How to better manage RFIs in construction

In the fast paced world of construction projects, effective communication and coordination among stakeholders is paramount. With the flurry of documents, plans, and specifications that come with almost any sized construction projects, there exists a crucial action that ensures clarity and addresses uncertainties: the Request for Information (”RFI”). In this post, we delve into some specifics of RFIs in construction, focusing on what they are, the process of managing them, and their impact on project success.

Understanding RFIs

RFIs serve as a formal channel for seeking clarification or resolving ambiguities within construction projects. From architects and engineers to contractors and subcontractors, every stakeholder relies on RFIs to address discrepancies, technical queries, or unforeseen obstacles encountered during project execution.

The Purpose of RFIs

RFIs generally help construction projects operate smoothly while keeping everyone on the same page. A few ways it does this is by providing:

  1. Clarification: RFIs provide clarification on project specifications, drawings, or any other documents that may be ambiguous or conflicting.
  2. Resolution of Issues: RFIs facilitate the resolution of issues or discrepancies that may hinder project progress or quality.
  3. Documentation: RFIs are a universally understood project artifact that creates a documentation trail of communication and decisions made throughout the project lifecycle, crucial for legal and contractual purposes.

The RFI Process

So you’re working on a construction project and are wondering about how to leverage RFIs for everyone’s benefit. Here are a few steps to manage your RFIs:

  1. Initiation: Any project stakeholder can initiate an RFI by submitting a formal request outlining the issue or query. This is best done in writing for very specific wording, etc., but can be supported with meetings or phone conversation. Even better is if there is a modern, mutually understood system for submitting and managing RFIs.
  2. Review and Assignment: The RFI is reviewed by the project team and the responsibility for response is assigned to the right person or party.
  3. Response and Documentation: The responsible party provides a clear and concise response, which is documented and distributed to relevant stakeholders.
  4. Resolution: Upon receiving the response, stakeholders evaluate whether further action or clarification is necessary to address the issue adequately.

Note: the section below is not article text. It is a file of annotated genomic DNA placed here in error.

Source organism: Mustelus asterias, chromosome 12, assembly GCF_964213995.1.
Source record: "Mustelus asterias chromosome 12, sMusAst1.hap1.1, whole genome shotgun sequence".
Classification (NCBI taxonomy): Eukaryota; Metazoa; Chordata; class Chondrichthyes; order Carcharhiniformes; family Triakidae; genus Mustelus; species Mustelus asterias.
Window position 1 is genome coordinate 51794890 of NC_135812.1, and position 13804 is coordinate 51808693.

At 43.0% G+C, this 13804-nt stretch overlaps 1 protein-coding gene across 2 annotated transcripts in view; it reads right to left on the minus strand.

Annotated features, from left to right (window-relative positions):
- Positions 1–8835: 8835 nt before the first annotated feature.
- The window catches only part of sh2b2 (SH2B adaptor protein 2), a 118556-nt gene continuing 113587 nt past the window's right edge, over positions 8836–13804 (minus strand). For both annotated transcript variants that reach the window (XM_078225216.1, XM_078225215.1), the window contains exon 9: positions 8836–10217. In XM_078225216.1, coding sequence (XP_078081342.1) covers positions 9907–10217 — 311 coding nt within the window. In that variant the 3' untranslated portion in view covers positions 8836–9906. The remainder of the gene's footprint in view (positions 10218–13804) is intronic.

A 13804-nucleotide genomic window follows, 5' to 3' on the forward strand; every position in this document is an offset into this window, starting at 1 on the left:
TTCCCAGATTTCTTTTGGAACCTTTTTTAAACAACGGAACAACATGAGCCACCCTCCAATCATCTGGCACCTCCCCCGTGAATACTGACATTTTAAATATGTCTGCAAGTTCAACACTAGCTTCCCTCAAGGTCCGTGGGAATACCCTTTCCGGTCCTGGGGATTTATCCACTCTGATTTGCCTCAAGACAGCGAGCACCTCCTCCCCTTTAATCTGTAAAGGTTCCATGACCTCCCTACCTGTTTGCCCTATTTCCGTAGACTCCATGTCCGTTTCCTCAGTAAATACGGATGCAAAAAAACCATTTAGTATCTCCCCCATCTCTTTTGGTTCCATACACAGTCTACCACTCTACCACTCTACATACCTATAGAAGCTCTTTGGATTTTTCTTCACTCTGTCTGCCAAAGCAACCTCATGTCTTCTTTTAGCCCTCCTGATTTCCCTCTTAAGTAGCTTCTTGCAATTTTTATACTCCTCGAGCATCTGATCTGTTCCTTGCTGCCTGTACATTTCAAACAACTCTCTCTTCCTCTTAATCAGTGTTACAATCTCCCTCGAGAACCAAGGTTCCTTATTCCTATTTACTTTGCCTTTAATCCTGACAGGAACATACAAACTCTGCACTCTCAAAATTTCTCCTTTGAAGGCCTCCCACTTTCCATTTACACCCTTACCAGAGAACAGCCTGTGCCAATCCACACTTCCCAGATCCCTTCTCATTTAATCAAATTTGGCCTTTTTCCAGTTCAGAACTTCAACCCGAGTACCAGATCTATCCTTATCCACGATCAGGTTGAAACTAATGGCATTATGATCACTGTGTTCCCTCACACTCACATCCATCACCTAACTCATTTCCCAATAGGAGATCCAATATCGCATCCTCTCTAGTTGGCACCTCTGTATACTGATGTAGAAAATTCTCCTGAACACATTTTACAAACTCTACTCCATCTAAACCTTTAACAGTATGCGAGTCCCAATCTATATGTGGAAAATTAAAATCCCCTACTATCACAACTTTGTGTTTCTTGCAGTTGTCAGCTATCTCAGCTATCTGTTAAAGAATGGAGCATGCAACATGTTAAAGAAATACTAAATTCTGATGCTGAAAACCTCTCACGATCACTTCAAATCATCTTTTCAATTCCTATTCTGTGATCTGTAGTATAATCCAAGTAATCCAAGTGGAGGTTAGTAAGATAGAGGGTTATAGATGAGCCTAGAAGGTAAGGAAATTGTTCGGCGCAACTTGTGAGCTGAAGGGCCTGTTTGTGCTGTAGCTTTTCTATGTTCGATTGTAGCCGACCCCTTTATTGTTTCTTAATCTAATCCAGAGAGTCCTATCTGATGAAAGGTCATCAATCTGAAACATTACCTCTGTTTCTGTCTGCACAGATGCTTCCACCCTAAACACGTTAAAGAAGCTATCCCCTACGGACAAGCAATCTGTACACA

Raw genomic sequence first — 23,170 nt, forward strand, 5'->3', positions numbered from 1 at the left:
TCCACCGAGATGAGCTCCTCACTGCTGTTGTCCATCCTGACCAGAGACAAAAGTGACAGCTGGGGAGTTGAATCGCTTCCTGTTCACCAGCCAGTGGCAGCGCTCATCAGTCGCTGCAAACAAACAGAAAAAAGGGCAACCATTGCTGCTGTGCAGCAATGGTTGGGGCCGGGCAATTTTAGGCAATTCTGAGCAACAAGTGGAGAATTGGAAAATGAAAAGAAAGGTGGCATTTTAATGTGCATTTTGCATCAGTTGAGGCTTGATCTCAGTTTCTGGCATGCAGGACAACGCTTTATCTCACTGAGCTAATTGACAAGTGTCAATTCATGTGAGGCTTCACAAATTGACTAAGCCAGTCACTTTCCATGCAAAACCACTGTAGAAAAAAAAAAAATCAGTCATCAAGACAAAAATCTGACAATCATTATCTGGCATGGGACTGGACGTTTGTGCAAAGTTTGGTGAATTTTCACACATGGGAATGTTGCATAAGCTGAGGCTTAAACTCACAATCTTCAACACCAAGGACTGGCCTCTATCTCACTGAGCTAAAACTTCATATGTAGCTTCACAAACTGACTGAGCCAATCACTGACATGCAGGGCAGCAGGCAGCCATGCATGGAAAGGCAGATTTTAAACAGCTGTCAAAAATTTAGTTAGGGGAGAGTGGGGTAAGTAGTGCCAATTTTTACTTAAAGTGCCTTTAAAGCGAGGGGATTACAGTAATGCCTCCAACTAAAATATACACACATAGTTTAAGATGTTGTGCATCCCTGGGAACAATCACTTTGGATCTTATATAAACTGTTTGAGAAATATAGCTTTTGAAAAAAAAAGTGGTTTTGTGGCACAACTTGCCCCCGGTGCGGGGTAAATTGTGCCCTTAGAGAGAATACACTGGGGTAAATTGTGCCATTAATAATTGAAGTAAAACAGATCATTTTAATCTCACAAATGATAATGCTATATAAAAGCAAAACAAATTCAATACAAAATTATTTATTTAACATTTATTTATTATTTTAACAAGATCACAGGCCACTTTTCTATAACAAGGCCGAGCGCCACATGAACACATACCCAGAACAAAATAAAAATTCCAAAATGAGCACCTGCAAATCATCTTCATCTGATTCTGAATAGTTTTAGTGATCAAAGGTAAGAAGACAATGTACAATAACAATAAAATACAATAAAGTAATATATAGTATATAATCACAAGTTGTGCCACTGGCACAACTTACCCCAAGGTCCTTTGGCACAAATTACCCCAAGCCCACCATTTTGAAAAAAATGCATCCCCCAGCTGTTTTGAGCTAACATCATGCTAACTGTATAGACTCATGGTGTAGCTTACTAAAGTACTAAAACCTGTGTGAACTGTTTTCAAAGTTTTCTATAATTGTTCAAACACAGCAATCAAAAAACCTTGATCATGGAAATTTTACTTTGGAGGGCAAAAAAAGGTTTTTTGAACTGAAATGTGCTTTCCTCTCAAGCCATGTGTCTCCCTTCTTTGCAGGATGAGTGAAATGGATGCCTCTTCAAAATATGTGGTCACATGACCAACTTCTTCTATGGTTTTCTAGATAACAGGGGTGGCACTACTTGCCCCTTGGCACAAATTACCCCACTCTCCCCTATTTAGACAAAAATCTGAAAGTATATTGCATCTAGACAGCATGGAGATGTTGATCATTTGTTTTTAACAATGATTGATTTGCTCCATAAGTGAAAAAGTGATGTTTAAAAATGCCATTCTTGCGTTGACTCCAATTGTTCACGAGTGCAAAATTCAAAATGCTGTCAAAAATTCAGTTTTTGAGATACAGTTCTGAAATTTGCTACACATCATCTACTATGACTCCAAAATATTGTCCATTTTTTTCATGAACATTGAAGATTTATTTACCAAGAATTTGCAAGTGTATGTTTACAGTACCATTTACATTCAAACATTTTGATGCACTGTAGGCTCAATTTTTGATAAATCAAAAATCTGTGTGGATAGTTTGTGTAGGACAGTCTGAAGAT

5. Closure: Once resolved, the RFI is officially closed, and the resolution is documented for future reference.

Impact of RFIs on Construction Projects

The impacts of RFIs on construction projects cannot be understated. While they might appear to “create paperwork”, they are in fact de-risking potential issues while improving the likelihood of project success. Here are a few ways RFIs help:

  1. Enhanced Clarity: RFIs ensure that all project stakeholders operate with a clear understanding of project requirements, mitigating misunderstandings and errors.
  2. Cost and Time Management: Timely resolution of issues through RFIs prevents costly rework and delays, thereby optimizing project timelines and budgets.
  3. Risk Mitigation: By proactively addressing potential conflicts or discrepancies, RFIs mitigate project risks and enhance overall project success.
  4. Legal and Contractual Compliance: RFIs provide a comprehensive record of communication and decisions, which can be invaluable in resolving disputes or claims.

Best Practices for RFI Management

Lastly, a few best practices for RFI management that apply to not only your direct team, but to every stakeholder involved in a construction project. With the introduction of more integrated project delivery methods (which we wrote about here), these sorts of mutually agreed upon policies and operating models will dramatically increase the likelihood of success for your construction project.

  1. Timely Submission: Initiate RFIs promptly upon encountering discrepancies or uncertainties to prevent delays in project progress.
  2. Clarify and Specify: Clearly articulate the issue or query in the RFI to facilitate an accurate and timely response.
  3. Collaborative Approach: Foster open communication and collaboration among project stakeholders to streamline the RFI process and promote efficient problem-solving.
  4. Documentation: Maintain a centralized repository for RFIs and responses, ensuring accessibility and transparency for all project participants. Better yet is having a mutually understood platform for RFI management.


In the intricate landscape of construction projects, RFIs stand as a beacon of clarity and collaboration. By fostering transparent communication, addressing uncertainties, and mitigating risks, RFIs play a pivotal role in ensuring project success. Embracing best practices and leveraging RFIs as a proactive tool for problem-solving empowers project stakeholders to navigate challenges effectively and deliver exceptional results in the built environment.

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